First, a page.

Wednesday, August 10, 2011

Two mysteries: Who were these people? What did they did do?

I picked up both of today's intriguing pieces of ephemera at a one-of-a-kind antiques store in York New Salem, Pennsylvania. The shop, which is only open two days per week, is like the coolest attic in the world. The shelves are filled haphazardly with boxes full of receipts, postcards, magazines, greeting cards, photos, church bulletins and much more. Every trip there is a treasure hunt for paper, sorting through stuff that miraculously wasn't thrown out decades ago.

Both of today's items are mysteries (my favorite kind of ephemera). The above postcard has had the corner with its stamp torn off. But clues remain. The back of the card has:
  • A postmark from Scranton, Pennsylvania, dated 4 p.m. on June 10, 1908.
  • It's addressed to Mrs. Ray B. Barr in Lancaster, Pennsylvania.
  • The tiny print states: "Souvenir Post Card Co., New York. Printed in Germany."
  • This line is also printed on the card: "This space may be used for correspondence after March 1st, 1907."
But there is nothing on the back of the card to indicate the who, what and where of the image on the front of the card. In the upper-left corner on the front of the card, there are some tiny words in red ink. But they've faded and, more importantly, most of the words were eliminated when the stamp was torn off. Can anyone zoom in on that part of the postcard (click on the image above to make it larger) and make out those partial words?

So who are these people? My best guess is that they are child laborers awaiting a shift in a (northeastern Pennsylvania?) coal mine. The postcard is circa 1907, about three decades before any serious legislation against child labor was enacted in the United States. Why you want want to highlight your child workforce in a postcard is another question entirely.

Who were these kids? Did they know they were being photographed for a postcard? What were their lives like? How many of them died young in the mines? Sometimes, when I see children in the corners of postcards -- like the boy from this postcard whose image is magnified at right -- I wonder what their names were and what they were thinking on these days when their image was captured.

Along those lines, another postcard that I have featured previously on Papergreat contains a fascinating image of a young girl sitting on the street. Here's a close-up of that girl, from the postcard of Møntestræde in Odense, Denmark.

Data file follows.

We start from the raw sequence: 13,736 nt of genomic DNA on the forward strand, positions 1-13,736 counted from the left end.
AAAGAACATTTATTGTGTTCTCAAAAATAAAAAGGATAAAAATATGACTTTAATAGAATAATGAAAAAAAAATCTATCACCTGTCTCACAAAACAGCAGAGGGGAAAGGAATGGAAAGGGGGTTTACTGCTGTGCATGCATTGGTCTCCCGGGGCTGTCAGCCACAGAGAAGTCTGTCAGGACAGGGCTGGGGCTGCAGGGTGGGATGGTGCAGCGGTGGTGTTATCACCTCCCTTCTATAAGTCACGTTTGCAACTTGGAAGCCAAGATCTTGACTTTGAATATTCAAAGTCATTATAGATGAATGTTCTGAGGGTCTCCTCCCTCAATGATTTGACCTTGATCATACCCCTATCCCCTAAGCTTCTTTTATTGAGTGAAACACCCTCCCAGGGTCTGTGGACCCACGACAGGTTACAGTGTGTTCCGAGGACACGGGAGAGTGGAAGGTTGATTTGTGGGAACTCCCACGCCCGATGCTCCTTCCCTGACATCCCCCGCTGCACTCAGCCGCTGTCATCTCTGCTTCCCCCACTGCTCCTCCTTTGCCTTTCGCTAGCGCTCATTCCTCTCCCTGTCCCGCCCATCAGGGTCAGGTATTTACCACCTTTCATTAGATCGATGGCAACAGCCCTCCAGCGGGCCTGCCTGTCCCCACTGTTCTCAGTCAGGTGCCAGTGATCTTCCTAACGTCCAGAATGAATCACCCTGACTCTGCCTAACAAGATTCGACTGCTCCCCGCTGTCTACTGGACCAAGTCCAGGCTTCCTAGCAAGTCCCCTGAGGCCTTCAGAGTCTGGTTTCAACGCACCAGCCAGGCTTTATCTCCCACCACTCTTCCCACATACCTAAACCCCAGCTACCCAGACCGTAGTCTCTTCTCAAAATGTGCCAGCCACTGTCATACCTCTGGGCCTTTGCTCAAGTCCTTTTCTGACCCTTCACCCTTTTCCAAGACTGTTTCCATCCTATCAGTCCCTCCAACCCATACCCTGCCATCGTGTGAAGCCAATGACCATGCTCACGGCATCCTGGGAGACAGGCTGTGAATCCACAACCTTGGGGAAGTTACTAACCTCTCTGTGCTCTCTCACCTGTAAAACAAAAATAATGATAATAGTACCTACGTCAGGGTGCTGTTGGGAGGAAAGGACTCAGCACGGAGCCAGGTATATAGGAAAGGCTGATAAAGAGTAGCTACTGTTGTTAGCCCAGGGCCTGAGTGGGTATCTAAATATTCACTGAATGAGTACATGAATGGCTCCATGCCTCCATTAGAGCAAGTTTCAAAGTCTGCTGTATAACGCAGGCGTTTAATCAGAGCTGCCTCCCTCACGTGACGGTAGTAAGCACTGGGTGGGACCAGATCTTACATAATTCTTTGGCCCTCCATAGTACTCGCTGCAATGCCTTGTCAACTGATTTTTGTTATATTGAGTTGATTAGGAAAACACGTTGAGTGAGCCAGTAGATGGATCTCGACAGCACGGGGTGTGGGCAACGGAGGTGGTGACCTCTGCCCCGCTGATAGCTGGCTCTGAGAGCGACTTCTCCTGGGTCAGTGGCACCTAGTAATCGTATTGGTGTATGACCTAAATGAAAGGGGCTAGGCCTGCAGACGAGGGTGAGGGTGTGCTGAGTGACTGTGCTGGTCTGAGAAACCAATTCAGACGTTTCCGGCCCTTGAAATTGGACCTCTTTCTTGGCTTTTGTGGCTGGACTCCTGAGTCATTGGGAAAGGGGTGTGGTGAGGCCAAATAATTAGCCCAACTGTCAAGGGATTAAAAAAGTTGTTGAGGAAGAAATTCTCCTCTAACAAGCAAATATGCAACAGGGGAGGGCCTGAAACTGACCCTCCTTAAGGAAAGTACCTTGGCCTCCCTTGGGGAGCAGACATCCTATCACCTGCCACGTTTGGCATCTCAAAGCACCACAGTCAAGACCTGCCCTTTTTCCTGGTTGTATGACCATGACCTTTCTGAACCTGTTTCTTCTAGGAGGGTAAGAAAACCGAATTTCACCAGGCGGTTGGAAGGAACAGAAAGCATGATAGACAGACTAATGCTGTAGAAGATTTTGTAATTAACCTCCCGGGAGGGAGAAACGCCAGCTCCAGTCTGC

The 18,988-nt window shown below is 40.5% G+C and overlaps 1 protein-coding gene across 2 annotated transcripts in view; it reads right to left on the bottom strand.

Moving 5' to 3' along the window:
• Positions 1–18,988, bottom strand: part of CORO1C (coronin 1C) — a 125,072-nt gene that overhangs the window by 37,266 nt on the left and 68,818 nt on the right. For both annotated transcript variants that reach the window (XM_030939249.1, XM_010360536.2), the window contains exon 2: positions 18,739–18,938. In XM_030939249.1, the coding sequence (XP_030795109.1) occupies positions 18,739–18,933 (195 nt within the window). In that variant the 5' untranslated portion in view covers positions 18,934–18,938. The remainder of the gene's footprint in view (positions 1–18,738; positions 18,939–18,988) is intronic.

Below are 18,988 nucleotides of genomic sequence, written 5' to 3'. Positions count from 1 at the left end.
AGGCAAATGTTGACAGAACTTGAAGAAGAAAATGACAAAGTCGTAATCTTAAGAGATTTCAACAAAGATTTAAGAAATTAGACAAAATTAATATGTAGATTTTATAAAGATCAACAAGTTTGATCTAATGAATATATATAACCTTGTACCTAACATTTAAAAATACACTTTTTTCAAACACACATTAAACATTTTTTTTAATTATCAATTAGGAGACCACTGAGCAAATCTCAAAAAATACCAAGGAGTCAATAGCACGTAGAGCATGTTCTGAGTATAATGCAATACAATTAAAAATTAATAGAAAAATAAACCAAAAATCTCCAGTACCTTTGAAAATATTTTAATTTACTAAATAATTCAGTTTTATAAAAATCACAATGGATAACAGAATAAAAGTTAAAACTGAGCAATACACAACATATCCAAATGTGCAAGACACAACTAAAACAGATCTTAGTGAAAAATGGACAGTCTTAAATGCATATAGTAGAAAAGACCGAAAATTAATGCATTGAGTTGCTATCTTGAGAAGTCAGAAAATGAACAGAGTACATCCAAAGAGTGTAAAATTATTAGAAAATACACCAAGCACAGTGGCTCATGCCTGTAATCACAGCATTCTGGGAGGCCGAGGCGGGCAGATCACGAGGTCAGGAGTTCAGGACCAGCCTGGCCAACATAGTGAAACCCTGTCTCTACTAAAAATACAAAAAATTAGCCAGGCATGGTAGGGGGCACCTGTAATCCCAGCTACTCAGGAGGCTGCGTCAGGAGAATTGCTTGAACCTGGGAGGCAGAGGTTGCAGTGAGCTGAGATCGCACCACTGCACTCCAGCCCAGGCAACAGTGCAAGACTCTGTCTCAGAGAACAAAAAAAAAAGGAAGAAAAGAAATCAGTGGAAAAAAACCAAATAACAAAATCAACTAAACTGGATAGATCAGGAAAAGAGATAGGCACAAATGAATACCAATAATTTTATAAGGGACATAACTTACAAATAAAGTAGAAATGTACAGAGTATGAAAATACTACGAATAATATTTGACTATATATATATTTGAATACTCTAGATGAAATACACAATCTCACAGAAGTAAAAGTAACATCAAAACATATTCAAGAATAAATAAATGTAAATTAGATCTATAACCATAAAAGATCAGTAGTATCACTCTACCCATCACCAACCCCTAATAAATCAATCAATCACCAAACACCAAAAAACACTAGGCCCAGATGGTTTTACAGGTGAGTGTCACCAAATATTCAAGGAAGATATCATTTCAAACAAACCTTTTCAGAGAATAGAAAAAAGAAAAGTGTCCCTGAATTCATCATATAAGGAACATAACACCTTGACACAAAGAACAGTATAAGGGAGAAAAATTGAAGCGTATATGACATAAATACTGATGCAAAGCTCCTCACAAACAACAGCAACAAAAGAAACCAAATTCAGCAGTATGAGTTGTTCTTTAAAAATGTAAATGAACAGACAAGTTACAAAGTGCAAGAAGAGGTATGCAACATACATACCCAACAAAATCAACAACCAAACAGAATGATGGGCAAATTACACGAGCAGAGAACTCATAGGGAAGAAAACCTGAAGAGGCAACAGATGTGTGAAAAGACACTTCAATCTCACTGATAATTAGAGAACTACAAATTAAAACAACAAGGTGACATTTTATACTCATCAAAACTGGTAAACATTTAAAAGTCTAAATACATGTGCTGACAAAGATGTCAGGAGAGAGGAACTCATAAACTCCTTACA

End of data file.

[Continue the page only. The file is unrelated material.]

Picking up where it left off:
Today's second item, pictured below, is an undated photo. Another mystery photo, although at least we apparently have a name for this woman. At some point, the photo was pasted to a piece of envelope, which contains a postmark for 8 a.m. on February 2, 1907, in Columbia, Pennsylvania. And written in pencil is "Aunt Lucy Gilbert."

We'll likely never know any more than that about Aunt Lucy...


  1. Glad you finally visited my favorite "junk" store in the area. I've learned to take a flashlight to see in all the nooks and crannies where he has things stashed. I remember seeing the postcard with the children a few times during my visits.

    In regard to the Lucy Gilbert photograph, there is a person listed in the 1900 United States Federal Census by that name in Columbia, PA. She is shown as 48 years old, the wife of Aaron Gilbert, and mother of eight children, six that were still living at the time. In the household was John Jr., Gertrude, Walter, and Ellen, whose ages ranged from 20 to 12.

    While I can't say this is the woman in the photograph, it is a strong possibility.

  2. Good research, Blake! ... I would have said that the woman in the photo was around 60. But life was much harder back then of course -- especially when you have eight children! So it's certainly likely that a 48-year-old could "look" 60 or older, to our 2011 eyes.

  3. If the picture was taken in or around 1907 then Aunt Lucy could have been 55 (since she was 48 in 1900).

    So 60 was a good guess.

    Hooray for math.

    Cool find, good research. WTG guys.

  4. Thanks Doug. I should have clarified her age at the date of the postmark. Now if we only knew WHO the niece or nephew was!!!

  5. Those are "Breaker Boys". Most of the major coal mines of the time hired boys to work in the breaker, where they sorted coal into different grades.